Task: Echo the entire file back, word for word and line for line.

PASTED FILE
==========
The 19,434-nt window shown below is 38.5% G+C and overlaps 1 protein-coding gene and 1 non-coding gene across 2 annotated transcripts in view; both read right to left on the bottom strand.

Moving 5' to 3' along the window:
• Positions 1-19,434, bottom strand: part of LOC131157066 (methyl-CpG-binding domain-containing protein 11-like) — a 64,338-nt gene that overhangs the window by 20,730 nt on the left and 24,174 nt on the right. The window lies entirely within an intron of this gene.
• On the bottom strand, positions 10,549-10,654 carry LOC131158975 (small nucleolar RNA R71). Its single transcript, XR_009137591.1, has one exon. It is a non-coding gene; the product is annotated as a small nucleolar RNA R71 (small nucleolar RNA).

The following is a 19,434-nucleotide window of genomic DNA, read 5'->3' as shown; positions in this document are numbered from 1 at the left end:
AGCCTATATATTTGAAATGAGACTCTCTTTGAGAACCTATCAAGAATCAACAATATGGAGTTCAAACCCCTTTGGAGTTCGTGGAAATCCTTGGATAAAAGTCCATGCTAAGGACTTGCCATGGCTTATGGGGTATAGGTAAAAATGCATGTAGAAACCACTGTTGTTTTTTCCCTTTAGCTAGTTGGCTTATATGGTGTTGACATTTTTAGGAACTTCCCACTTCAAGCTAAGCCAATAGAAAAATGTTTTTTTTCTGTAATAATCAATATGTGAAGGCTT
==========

The 19,434-nt window shown below is 38.5% G+C and overlaps 1 protein-coding gene and 1 non-coding gene across 2 annotated transcripts in view; both read right to left on the bottom strand.

Moving 5' to 3' along the window:
• Positions 1-19,434, bottom strand: part of LOC131157066 (methyl-CpG-binding domain-containing protein 11-like) — a 64,338-nt gene that overhangs the window by 20,730 nt on the left and 24,174 nt on the right. The window lies entirely within an intron of this gene.
• On the bottom strand, positions 10,549-10,654 carry LOC131158975 (small nucleolar RNA R71). Its single transcript, XR_009137591.1, has one exon. It is a non-coding gene; the product is annotated as a small nucleolar RNA R71 (small nucleolar RNA).

The following is a 19,434-nucleotide window of genomic DNA, read 5'->3' as shown; positions in this document are numbered from 1 at the left end:
AGCCTATATATTTGAAATGAGACTCTCTTTGAGAACCTATCAAGAATCAACAATATGGAGTTCAAACCCCTTTGGAGTTCGTGGAAATCCTTGGATAAAAGTCCATGCTAAGGACTTGCCATGGCTTATGGGGTATAGGTAAAAATGCATGTAGAAACCACTGTTGTTTTTTCCCTTTAGCTAGTTGGCTTATATGGTGTTGACATTTTTAGGAACTTCCCACTTCAAGCTAAGCCAATAGAAAAATGTTTTTTTTCTGTAATAATCAATATGTGAAGGCTT